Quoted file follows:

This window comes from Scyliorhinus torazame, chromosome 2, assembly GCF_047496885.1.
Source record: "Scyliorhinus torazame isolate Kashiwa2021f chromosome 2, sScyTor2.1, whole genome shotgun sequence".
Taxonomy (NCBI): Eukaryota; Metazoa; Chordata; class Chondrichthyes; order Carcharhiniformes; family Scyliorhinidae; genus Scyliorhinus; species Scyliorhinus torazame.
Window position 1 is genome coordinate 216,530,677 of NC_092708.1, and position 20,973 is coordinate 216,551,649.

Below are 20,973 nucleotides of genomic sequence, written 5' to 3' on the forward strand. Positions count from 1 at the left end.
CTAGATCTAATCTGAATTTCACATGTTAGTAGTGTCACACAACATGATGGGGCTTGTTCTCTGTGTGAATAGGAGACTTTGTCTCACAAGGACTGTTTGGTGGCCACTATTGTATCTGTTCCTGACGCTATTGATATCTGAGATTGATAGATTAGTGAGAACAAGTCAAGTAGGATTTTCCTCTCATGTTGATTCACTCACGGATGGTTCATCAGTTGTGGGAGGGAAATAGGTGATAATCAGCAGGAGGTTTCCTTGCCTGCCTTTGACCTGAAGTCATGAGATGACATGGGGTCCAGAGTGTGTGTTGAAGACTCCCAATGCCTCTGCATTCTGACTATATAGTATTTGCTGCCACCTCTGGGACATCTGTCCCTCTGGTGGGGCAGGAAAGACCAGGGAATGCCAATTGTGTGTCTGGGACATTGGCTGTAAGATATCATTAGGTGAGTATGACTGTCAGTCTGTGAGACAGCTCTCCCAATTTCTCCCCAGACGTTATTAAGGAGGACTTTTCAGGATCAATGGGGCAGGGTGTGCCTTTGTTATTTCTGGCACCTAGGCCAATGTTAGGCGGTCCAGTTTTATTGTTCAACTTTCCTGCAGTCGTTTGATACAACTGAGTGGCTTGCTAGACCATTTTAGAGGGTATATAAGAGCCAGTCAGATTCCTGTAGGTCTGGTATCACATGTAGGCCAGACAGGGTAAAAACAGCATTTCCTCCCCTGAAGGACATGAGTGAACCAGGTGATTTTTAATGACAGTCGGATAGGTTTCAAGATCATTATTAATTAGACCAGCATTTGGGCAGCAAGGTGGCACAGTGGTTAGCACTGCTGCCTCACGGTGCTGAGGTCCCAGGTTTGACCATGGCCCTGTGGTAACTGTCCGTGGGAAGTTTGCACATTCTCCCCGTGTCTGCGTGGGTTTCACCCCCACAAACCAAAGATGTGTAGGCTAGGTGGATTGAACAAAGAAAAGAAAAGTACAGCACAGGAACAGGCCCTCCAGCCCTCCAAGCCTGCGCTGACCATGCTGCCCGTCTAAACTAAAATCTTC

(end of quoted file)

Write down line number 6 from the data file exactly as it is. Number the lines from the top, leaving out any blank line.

CTAGATCTAATCTGAATTTCACATGTTAGTAGTGTCACACAACATGATGGGGCTTGTTCTCTGTGTGAATAGGAGACTTTGTCTCACAAGGACTGTTTGGTGGCCACTATTGTATCTGTTCCTGACGCTATTGATATCTGAGATTGATAGATTAGTGAGAACAAGTCAAGTAGGATTTTCCTCTCATGTTGATTCACTCACGGATGGTTCATCAGTTGTGGGAGGGAAATAGGTGATAATCAGCAGGAGGTTTCCTTGCCTGCCTTTGACCTGAAGTCATGAGATGACATGGGGTCCAGAGTGTGTGTTGAAGACTCCCAATGCCTCTGCATTCTGACTATATAGTATTTGCTGCCACCTCTGGGACATCTGTCCCTCTGGTGGGGCAGGAAAGACCAGGGAATGCCAATTGTGTGTCTGGGACATTGGCTGTAAGATATCATTAGGTGAGTATGACTGTCAGTCTGTGAGACAGCTCTCCCAATTTCTCCCCAGACGTTATTAAGGAGGACTTTTCAGGATCAATGGGGCAGGGTGTGCCTTTGTTATTTCTGGCACCTAGGCCAATGTTAGGCGGTCCAGTTTTATTGTTCAACTTTCCTGCAGTCGTTTGATACAACTGAGTGGCTTGCTAGACCATTTTAGAGGGTATATAAGAGCCAGTCAGATTCCTGTAGGTCTGGTATCACATGTAGGCCAGACAGGGTAAAAACAGCATTTCCTCCCCTGAAGGACATGAGTGAACCAGGTGATTTTTAATGACAGTCGGATAGGTTTCAAGATCATTATTAATTAGACCAGCATTTGGGCAGCAAGGTGGCACAGTGGTTAGCACTGCTGCCTCACGGTGCTGAGGTCCCAGGTTTGACCATGGCCCTGTGGTAACTGTCCGTGGGAAGTTTGCACATTCTCCCCGTGTCTGCGTGGGTTTCACCCCCACAAACCAAAGATGTGTAGGCTAGGTGGATTGAACAAAGAAAAGAAAAGTACAGCACAGGAACAGGCCCTCCAGCCCTCCAAGCCTGCGCTGACCATGCTGCCCGTCTAAACTAAAATCTTC